As someone who has had the privilege of teaching history and writing biography the entirety of his professional career, I hope and pray that John Paul II’s words and ideas each across everything I teach, think, and write. As such, I am always looking at and for new ways to understand the dignity of each individual person, however tragically flawed.
Not too long ago, a statement and manifestation of such dignity arrived in the most unusual of ways: in the form of a rock concept album by the rather devoutly atheistic, seemingly always grumpy, and unbelievably talented English musician, Steven Wilson. His album, a sixty-seven-minute story about a lost soul, came out on February 27, 2015. In terms of lyrics and music, Mr. Wilson’s work is extraordinary by the standards of any genre. What should intrigue us most, however, is the subject matter and how Mr. Wilson fills it out. The subject matter is the uniqueness of each human person, and he focuses on the life of one lost soul.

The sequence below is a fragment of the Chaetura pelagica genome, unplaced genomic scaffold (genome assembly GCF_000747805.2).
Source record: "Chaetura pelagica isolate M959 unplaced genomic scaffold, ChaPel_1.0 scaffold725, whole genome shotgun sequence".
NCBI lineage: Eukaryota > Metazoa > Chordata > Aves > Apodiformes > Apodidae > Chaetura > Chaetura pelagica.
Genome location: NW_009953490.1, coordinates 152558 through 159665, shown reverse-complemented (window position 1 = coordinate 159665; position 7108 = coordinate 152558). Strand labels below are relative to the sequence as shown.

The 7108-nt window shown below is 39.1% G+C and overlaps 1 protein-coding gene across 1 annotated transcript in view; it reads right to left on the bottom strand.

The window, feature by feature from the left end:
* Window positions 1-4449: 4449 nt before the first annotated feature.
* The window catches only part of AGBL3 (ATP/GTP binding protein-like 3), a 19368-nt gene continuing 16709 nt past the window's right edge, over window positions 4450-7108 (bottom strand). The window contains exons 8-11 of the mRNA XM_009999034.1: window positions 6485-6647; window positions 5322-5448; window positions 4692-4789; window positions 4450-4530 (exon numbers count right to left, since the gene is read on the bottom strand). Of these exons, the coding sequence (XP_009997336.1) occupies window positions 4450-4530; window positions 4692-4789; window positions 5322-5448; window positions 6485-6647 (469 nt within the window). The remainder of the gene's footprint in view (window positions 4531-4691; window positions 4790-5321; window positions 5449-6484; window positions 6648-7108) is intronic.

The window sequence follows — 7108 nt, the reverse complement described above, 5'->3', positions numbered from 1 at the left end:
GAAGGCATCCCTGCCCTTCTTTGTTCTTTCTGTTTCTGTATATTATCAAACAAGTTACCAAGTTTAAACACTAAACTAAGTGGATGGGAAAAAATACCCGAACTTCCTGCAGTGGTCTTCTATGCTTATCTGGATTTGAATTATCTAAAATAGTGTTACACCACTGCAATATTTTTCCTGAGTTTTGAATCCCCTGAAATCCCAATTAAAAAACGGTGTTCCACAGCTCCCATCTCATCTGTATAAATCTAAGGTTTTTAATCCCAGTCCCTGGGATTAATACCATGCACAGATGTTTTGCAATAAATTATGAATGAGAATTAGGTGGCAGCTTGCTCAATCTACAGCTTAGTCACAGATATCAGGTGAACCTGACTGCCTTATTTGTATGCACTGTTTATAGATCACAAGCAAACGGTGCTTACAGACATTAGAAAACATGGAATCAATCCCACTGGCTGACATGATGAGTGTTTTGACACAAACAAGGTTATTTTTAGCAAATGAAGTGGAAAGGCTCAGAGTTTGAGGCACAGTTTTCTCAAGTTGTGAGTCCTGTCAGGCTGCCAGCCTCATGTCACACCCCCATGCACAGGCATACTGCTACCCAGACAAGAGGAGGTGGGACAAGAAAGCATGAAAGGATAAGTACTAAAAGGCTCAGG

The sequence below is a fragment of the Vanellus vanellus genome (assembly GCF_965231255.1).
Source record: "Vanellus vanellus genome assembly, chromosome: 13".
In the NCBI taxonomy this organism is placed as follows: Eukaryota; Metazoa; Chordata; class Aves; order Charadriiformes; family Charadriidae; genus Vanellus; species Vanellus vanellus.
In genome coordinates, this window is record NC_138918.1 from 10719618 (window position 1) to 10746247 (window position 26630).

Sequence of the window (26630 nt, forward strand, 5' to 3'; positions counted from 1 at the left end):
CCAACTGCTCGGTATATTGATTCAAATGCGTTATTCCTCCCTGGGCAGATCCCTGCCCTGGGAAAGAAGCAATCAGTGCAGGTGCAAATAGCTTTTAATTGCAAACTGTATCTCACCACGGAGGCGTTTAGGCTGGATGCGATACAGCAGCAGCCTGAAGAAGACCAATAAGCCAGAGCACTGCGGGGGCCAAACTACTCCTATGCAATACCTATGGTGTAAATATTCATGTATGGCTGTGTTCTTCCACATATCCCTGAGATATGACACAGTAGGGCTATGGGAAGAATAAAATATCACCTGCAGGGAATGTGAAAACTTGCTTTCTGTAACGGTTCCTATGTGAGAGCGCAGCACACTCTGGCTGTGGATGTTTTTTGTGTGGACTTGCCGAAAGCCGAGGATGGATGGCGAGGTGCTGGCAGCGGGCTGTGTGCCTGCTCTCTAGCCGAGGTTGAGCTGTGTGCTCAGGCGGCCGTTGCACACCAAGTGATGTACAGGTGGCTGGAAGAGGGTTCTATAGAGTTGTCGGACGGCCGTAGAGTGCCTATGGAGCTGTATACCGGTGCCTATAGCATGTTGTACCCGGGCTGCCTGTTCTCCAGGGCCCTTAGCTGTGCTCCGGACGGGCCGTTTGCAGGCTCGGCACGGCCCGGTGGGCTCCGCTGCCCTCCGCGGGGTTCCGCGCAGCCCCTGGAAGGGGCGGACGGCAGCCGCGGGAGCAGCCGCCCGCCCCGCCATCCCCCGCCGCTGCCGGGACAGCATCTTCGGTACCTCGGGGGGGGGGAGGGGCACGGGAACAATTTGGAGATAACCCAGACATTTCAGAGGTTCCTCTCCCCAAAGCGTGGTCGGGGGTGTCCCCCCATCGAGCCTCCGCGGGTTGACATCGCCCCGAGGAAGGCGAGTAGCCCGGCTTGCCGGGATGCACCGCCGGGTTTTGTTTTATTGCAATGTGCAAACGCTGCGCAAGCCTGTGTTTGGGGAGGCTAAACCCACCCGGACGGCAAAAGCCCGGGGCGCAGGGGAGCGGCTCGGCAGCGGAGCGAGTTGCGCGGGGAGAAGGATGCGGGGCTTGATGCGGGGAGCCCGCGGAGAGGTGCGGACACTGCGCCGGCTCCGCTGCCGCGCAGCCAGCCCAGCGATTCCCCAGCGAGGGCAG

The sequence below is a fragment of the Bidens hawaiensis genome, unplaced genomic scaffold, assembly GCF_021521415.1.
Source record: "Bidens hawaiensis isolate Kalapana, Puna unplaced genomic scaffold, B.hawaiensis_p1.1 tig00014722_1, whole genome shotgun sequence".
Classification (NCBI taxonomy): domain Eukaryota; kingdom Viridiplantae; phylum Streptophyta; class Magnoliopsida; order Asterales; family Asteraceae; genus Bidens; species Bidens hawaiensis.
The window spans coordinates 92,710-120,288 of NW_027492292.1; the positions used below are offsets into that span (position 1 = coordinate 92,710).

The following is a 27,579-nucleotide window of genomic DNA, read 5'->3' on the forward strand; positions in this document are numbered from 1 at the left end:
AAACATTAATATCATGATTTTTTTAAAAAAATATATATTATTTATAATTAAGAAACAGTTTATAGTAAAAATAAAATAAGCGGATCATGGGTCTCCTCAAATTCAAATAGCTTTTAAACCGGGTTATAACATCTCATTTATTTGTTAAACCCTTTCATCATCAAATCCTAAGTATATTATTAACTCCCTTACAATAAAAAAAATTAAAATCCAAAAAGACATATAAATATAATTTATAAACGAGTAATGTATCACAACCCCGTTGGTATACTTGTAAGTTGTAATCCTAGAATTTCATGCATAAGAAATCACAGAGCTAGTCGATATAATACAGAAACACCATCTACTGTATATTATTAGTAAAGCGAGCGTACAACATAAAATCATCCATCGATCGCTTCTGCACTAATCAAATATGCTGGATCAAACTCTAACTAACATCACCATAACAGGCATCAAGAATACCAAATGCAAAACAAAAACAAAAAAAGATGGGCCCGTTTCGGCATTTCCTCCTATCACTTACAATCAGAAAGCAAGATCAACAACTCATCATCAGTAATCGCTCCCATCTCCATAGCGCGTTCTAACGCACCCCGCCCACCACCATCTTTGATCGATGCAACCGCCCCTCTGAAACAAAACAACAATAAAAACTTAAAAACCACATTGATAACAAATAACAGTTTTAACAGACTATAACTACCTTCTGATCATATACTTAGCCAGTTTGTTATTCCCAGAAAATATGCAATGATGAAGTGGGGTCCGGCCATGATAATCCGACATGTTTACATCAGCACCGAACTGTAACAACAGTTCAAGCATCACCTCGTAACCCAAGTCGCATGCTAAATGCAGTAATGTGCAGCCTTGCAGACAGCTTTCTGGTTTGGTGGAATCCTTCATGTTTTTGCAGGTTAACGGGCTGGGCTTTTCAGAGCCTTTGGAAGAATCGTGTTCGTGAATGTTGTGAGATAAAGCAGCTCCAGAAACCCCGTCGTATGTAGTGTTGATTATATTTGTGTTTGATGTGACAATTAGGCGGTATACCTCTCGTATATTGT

In 2011, a number of British companies joined forces to release a documentary about the tragic, true-life death of a rather normal person, Joyce Carol Vincent. Entitled Dreams of a Life, the film explored the events—many of them speculative and sometimes verging on gossipy—leading up to the discovery of Vincent’s body, decomposed over three years on the couch in her apartment. Presumed to have died around the end of 2003, her TV was still playing, and unopened Christmas presents surrounded her when three people legally broke into her apartment to check on her in 2006.